PD: Any closing words for the SLC fans?

KJ: We are excited to see you Salt Lakians! It’s been a few months.

Atlas Genius will be performing at In The Venue on 30 October at 7pm. Tickets are available at Smith’s Tix, $16 Adv/$18 day of show.

Original interview published here:  http://www.slugmag.com/articles/6485/Atlas-Genius-are-Pop-Trojans.html

3 Things: The ladies of Jouissance

I recently joined my friend Nick James at his hair salon, Jouissance, in Salt Lake City.  I asked his clients the question:

Imagine that I handed you a microphone; when you speak into it, the whole world can understand and hear you at the same time.  You can make 3 statements. What would you say?

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Burning Stan

Okay. I just had to share something awesome with you…

Some of you may have seen the little photo essay I did while at Burning Man, the “3 Things” project:  http://www.paulduane.net/2013/09/3-things-burning-man-2013/

Two weeks later, I got word that a teacher in North Carolina had seen my project and was inspired to have her kids do likewise: http://olivetorun.com/2013/09/19/what-would-you-say/

Today, the Official Burning Man Blog featured this whole story: http://blog.burningman.com/2013/09/culture-art-music/3-things/

Before I share what happened next, I should explain one aspect of the Burning Man experience for those who have not yet been.  The drive into Black Rock City is arduous. From SLC, it’s an 8 hour drive along I-80 toward Reno.  Just before arriving into Reno, you exit onto a small road called Route 447 that proceeds north for 97 miles, deep into the northern Nevada desert.  That 97 mile drive happens along a 2 lane road (one lane each direction) and 68,000 other Burners are making the same trek. It took me from 6 pm until 3 am to complete that leg of the journey.  When you arrive at the Black Rock Desert, you can start to see the lights of Burning Man off in the distance. the anticipation is tedious yet kind of delicious. The one lane of traffic divides into 4 lanes, which divides into 8, and into 12, or something close to that. A huge swath of vehicles slowly proceed along the entrance route toward the gate. After presenting your ticket, you proceed to the final stage of the journey before finding your camp: the welcome gate. The person at the welcome gate asks you to get out of your car, and gives you a HUGE hug and says, “Welcome Home!” It’s quite a remarkable initiation into what will prove to be the most remarkable week of your year. You are given a map of the city and a schedule of all the happenings – and then you drive toward your camp.   Hopefully this next part will make more sense now.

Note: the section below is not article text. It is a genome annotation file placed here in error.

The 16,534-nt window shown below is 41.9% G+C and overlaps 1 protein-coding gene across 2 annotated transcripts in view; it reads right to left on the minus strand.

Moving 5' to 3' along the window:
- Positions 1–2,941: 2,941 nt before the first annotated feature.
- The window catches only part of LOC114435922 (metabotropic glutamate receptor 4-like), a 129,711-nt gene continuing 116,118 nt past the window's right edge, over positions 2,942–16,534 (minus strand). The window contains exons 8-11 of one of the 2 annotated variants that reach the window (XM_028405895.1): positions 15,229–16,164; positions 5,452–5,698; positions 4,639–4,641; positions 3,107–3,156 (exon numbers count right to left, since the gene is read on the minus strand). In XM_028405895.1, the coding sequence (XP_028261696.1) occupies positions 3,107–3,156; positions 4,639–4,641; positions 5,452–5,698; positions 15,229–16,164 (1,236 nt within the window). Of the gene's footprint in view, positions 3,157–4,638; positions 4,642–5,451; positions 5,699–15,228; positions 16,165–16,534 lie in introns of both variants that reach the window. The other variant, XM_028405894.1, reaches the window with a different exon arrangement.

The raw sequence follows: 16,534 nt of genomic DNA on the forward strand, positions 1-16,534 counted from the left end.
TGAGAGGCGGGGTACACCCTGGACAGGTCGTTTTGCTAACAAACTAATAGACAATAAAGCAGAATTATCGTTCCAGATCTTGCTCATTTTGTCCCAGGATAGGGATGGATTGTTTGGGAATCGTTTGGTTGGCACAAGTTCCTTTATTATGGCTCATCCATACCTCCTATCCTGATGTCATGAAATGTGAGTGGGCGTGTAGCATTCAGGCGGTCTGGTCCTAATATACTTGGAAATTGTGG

A few minutes ago, I received the following email:

Hi Paul —

Just wanted to share a brief anecdote about the guy in this picture (Caveat: I’m 98% certain it was this guy, but with the burn… sometimes hard to be 100% on anything):

http://www.paulduane.net/2013/09/3-things-burning-man-2013/_DSC2615/

It was my third year at the burn. Our camp always does a greeter shift. This was my third. This year it was Wednesday 4am-8am. In the “organizer” role for my camp, I didn’t actually man a gate — I spent most of my time walking back and forth, directing traffic, making sure everything was moving fine.  What that really means is: anytime a line of cars started to develop I’d talk to the people in cars to keep their stress level low.

This guy was in a truck. I walked up, started talking, and it was his turn to pull up to the greeter gate.

I asked if he wanted a hug.

“Sure!” He didn’t just say it, he sort of flung it out there. At greeter gate, not everyone actually wants to get out for a hug. But this guy… He was downright gleeful on the prospect.

He opens his car door and then starts to pull pieces of metal from the passenger seat. It takes me a moment to realize…

…this guy is putting together his wheelchair.

In my cumulative 12 hours working greeter shift, he is the only guy I have ever seen who is wheelchair bound and drove himself into BRC [Black Rock City].

He hoists himself from the driver’s seat to the wheelchair, gives us all hugs, then gets back into the car, disassembles the wheelchair, and drives off into the city.

And he was *boisterous* — literally, filled with JOY — the entire time.